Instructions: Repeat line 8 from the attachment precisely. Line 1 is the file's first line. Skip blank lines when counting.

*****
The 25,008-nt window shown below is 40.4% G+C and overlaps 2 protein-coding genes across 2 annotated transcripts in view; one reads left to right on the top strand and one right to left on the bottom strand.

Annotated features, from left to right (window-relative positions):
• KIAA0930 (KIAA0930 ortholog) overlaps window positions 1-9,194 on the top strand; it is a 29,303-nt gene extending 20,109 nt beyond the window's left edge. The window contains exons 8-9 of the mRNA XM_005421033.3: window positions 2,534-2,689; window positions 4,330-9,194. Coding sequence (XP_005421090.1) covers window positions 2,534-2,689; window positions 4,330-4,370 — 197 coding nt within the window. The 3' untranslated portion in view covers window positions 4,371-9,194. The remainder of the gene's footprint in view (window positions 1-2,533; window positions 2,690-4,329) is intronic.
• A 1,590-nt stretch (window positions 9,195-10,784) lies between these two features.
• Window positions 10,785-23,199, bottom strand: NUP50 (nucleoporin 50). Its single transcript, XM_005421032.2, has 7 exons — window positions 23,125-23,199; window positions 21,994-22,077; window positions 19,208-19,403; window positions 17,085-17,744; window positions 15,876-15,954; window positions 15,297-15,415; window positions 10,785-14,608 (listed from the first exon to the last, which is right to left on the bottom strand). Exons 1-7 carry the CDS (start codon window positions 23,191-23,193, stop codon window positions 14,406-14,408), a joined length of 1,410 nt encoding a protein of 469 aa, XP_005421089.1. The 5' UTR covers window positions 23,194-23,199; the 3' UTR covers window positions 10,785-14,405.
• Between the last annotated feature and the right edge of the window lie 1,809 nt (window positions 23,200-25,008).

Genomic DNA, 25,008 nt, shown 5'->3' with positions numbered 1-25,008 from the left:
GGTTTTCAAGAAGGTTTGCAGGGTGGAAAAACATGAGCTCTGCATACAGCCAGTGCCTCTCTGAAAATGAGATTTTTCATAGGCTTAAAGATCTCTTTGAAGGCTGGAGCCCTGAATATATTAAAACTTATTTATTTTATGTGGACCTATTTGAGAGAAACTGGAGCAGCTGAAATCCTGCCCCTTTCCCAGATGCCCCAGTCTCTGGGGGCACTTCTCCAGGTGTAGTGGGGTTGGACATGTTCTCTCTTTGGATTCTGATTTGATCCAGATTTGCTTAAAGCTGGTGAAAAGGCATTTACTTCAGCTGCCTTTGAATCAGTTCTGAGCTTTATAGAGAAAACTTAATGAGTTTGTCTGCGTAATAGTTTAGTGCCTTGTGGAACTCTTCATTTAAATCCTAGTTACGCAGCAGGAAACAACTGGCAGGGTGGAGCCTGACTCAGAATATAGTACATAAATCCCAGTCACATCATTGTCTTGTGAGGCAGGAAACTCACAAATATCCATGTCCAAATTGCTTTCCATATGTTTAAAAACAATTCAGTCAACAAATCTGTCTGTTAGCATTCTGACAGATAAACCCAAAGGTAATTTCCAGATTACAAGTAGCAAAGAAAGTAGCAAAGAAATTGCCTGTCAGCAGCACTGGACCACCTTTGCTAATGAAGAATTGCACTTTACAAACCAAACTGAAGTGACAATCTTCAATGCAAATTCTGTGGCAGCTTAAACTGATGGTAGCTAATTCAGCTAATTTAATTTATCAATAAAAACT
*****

GGTTTTCAAGAAGGTTTGCAGGGTGGAAAAACATGAGCTCTGCATACAGCCAGTGCCTCTCTGAAAATGAGATTTTTCATAGGCTTAAAGATCTCTTTGAAGGCTGGAGCCCTGAATATATTAAAACTTATTTATTTTATGTGGACCTATTTGAGAGAAACTGGAGCAGCTGAAATCCTGCCCCTTTCCCAGATGCCCCAGTCTCTGGGGGCACTTCTCCAGGTGTAGTGGGGTTGGACATGTTCTCTCTTTGGATTCTGATTTGATCCAGATTTGCTTAAAGCTGGTGAAAAGGCATTTACTTCAGCTGCCTTTGAATCAGTTCTGAGCTTTATAGAGAAAACTTAATGAGTTTGTCTGCGTAATAGTTTAGTGCCTTGTGGAACTCTTCATTTAAATCCTAGTTACGCAGCAGGAAACAACTGGCAGGGTGGAGCCTGACTCAGAATATAGTACATAAATCCCAGTCACATCATTGTCTTGTGAGGCAGGAAACTCACAAATATCCATGTCCAAATTGCTTTCCATATGTTTAAAAACAATTCAGTCAACAAATCTGTCTGTTAGCATTCTGACAGATAAACCCAAAGGTAATTTCCAGATTACAAGTAGCAAAGAAAGTAGCAAAGAAATTGCCTGTCAGCAGCACTGGACCACCTTTGCTAATGAAGAATTGCACTTTACAAACCAAACTGAAGTGACAATCTTCAATGCAAATTCTGTGGCAGCTTAAACTGATGGTAGCTAATTCAGCTAATTTAATTTATCAATAAAAACT